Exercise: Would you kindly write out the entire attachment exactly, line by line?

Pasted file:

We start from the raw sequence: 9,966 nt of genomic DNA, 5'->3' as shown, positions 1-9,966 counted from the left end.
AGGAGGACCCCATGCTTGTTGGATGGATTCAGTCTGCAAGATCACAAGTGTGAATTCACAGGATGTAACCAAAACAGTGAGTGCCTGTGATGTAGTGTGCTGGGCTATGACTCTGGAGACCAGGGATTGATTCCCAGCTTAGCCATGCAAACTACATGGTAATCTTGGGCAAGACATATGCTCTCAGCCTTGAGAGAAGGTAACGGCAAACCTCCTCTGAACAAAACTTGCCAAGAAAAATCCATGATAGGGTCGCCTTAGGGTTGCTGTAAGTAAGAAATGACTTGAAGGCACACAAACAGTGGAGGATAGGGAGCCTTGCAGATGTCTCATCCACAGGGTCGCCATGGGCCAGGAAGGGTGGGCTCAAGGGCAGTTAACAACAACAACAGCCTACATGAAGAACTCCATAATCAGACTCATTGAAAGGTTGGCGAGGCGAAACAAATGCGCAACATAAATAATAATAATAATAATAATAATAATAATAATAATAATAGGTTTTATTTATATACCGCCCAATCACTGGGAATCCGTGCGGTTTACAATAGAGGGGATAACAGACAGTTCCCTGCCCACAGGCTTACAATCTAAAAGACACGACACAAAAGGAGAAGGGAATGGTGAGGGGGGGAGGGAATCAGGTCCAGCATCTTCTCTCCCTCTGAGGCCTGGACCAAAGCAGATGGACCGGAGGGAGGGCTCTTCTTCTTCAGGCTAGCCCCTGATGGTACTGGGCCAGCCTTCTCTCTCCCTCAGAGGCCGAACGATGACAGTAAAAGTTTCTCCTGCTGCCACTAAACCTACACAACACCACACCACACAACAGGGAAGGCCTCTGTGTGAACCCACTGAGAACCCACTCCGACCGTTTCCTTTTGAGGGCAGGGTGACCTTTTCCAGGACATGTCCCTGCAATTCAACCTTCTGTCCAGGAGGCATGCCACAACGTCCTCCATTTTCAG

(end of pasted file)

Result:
We start from the raw sequence: 9,966 nt of genomic DNA, 5'->3' as shown, positions 1-9,966 counted from the left end.
AGGAGGACCCCATGCTTGTTGGATGGATTCAGTCTGCAAGATCACAAGTGTGAATTCACAGGATGTAACCAAAACAGTGAGTGCCTGTGATGTAGTGTGCTGGGCTATGACTCTGGAGACCAGGGATTGATTCCCAGCTTAGCCATGCAAACTACATGGTAATCTTGGGCAAGACATATGCTCTCAGCCTTGAGAGAAGGTAACGGCAAACCTCCTCTGAACAAAACTTGCCAAGAAAAATCCATGATAGGGTCGCCTTAGGGTTGCTGTAAGTAAGAAATGACTTGAAGGCACACAAACAGTGGAGGATAGGGAGCCTTGCAGATGTCTCATCCACAGGGTCGCCATGGGCCAGGAAGGGTGGGCTCAAGGGCAGTTAACAACAACAACAGCCTACATGAAGAACTCCATAATCAGACTCATTGAAAGGTTGGCGAGGCGAAACAAATGCGCAACATAAATAATAATAATAATAATAATAATAATAATAATAATAATAGGTTTTATTTATATACCGCCCAATCACTGGGAATCCGTGCGGTTTACAATAGAGGGGATAACAGACAGTTCCCTGCCCACAGGCTTACAATCTAAAAGACACGACACAAAAGGAGAAGGGAATGGTGAGGGGGGGAGGGAATCAGGTCCAGCATCTTCTCTCCCTCTGAGGCCTGGACCAAAGCAGATGGACCGGAGGGAGGGCTCTTCTTCTTCAGGCTAGCCCCTGATGGTACTGGGCCAGCCTTCTCTCTCCCTCAGAGGCCGAACGATGACAGTAAAAGTTTCTCCTGCTGCCACTAAACCTACACAACACCACACCACACAACAGGGAAGGCCTCTGTGTGAACCCACTGAGAACCCACTCCGACCGTTTCCTTTTGAGGGCAGGGTGACCTTTTCCAGGACATGTCCCTGCAATTCAACCTTCTGTCCAGGAGGCATGCCACAACGTCCTCCATTTTCAG